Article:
For plants, we summarize the carotenoid biosynthesis pathway in Figure 3a. Unlike anthocyanins, carotenoids are synthesized and accumulated in plastids, starting from isopentenyl pyrophosphate (IPP) [56], which suggests that all the carotenoid biosynthetic enzymes are located the plastid [57]. Phytoene synthase (PSY) catalyzes the two-geranylgeranyl diphosphate (GGPP) molecule, forming phytoene (C40), and phytoene desaturase (PDS) and ζ-carotene isomerase (Z-ISO) catalyze the phytoene, forming ζ-carotene. ζ-carotene is then subjected to isomerization reactions catalyzed by ζ-carotene desaturase (ZDS) and carotenoid isomerase (CRTISO), producing lycopene [57]. Lycopene plays a significant role in the metabolic pathway of carotenoids in that lycopene is a central branch point in the carotenoid biosynthetic pathway, which enables the formation α-carotene or β-carotene by cyclization with LYC-b or with LYC-e and LYC-b (Figure 3a). LYC-b and LYC-e governs the bifurcation point of these two types of lycopene cyclization, such as Sl-LYCb2, which can promote β-carotene accumulation in the fruit of beta in tomato.
Finally, α-carotene forms yellow lutein by a series of hydroxylase reactions with CHY-b and CHY-e. However, β-carotene is then subjected to a series of hydroxylase and de-epoxidase, forming violaxanthin, zeaxanthin, and ABA by zeaxanthin epoxidase (ZEP), violaxanthin de-epoxidase (VDE), and neoxanthin synthase (NXS). Xanthophylls and carotenes enable the generation of different types of carotenoids by further modification (Figure 3a) [58,59]. PSY plays an important role in the carotenoid biosynthesis pathway. A loss-of-function mutant of the Slpsy1 gene presents the yellow-flesh phenotype of fruits in tomatoes [60], which implies that SlPSY was a key control point during carotenoid biosynthesis in tomato fruits. In addition, SlPSY enables the catalyzation of two- GGPP molecules, forming phytoene, which is regarded as the major bottleneck in carbon flux to carotenoids [61].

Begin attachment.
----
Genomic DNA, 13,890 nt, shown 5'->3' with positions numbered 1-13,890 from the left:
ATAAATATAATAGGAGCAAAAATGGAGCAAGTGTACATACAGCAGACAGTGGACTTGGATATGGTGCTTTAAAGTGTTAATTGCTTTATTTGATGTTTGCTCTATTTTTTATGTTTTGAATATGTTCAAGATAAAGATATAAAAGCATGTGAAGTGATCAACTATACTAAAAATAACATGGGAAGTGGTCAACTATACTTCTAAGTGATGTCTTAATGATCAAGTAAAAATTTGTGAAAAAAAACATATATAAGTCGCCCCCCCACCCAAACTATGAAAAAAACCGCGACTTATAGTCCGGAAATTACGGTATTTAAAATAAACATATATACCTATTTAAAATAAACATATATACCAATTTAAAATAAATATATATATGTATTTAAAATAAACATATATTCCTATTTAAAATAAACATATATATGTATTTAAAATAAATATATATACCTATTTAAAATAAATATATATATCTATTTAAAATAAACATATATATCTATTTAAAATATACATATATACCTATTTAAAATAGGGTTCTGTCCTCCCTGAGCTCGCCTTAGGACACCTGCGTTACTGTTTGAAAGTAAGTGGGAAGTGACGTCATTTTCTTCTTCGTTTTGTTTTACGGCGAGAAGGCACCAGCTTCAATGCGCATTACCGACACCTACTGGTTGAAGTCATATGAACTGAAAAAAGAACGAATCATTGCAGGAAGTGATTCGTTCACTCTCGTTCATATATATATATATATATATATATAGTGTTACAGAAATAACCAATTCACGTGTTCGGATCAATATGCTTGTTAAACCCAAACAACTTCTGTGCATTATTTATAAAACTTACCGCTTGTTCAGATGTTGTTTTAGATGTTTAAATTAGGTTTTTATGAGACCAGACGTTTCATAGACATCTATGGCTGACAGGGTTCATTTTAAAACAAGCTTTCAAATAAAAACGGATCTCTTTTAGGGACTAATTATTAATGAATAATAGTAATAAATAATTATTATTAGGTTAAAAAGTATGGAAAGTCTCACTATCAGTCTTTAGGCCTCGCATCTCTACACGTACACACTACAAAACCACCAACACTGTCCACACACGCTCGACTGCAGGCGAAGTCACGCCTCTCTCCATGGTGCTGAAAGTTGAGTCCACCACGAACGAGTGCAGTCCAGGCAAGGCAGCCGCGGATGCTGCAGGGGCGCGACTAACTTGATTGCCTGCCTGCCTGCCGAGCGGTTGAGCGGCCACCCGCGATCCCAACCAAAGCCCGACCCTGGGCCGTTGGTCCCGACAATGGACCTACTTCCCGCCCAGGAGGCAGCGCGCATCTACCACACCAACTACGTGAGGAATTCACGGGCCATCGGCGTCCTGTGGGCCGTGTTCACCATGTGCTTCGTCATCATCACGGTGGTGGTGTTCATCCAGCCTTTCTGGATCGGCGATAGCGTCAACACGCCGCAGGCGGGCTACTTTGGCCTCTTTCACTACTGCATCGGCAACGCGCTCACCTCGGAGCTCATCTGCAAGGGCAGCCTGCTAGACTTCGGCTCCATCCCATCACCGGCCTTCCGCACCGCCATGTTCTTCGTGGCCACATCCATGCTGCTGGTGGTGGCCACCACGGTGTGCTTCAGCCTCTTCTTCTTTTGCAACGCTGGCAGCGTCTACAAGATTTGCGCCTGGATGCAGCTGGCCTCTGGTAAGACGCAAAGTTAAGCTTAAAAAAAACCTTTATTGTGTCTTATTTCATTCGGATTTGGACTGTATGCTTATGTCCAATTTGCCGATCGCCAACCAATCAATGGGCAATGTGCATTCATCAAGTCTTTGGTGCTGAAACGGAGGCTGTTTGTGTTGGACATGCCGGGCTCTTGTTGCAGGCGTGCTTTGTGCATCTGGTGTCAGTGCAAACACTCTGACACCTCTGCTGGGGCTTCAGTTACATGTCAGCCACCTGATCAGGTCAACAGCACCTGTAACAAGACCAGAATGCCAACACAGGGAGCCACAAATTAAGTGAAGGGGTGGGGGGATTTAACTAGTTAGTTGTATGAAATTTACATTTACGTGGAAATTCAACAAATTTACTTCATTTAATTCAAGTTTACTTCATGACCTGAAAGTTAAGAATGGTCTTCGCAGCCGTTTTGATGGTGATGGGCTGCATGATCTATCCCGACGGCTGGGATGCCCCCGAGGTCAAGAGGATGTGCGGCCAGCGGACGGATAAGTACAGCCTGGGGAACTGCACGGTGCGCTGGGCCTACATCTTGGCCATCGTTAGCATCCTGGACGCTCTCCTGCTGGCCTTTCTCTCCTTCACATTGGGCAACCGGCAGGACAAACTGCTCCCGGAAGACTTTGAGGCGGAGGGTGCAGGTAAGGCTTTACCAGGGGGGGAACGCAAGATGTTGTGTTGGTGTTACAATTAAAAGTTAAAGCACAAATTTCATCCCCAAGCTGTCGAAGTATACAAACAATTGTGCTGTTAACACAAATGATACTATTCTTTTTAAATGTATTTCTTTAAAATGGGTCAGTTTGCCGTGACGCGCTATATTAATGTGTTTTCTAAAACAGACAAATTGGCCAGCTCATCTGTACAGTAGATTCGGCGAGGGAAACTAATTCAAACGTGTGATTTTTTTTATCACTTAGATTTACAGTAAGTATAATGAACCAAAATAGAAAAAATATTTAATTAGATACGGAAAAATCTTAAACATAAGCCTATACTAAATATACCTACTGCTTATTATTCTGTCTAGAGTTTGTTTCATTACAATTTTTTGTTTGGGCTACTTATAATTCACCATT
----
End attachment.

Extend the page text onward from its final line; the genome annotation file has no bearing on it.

8. Transcriptional Regulation of the Carotenoid Biosynthesis

Carotenoids like anthocyanins are regulated by transcription factors. CsMADS6 can directly activate LCYb1, PSY, and PDS expression, and increase carotenoid accumulation in Citrus sinensis [62]. In Papaya, CpbHLH1 and CpbHLH2 enable the activation of LCYb1 and PSY expression and promote carotenoid accumulation [63]. MYB7 regulates carotenoid accumulation via the activation of the lycopene beta-cyclase (LCYB) gene and modulates chlorophyll biosynthesis in Kiwifruit [64]. SlMYB72 negatively affects chlorophyll and flavonoid accumulation but promotes carotenoid biosynthesis [65]. In addition to the above active transcription factors, there are other types of repressed transcription factors in plants. For example, CrMYB68 enables the repression of the biosynthesis of carotenoids by reducing the expression of CrBCH2 and CrNCED5 in Citrus reticulate [66]. The above studies indicate that there may be a different type of transcription factor enabling the regulation of carotenoid biosynthesis in different plant species (Figure 3b).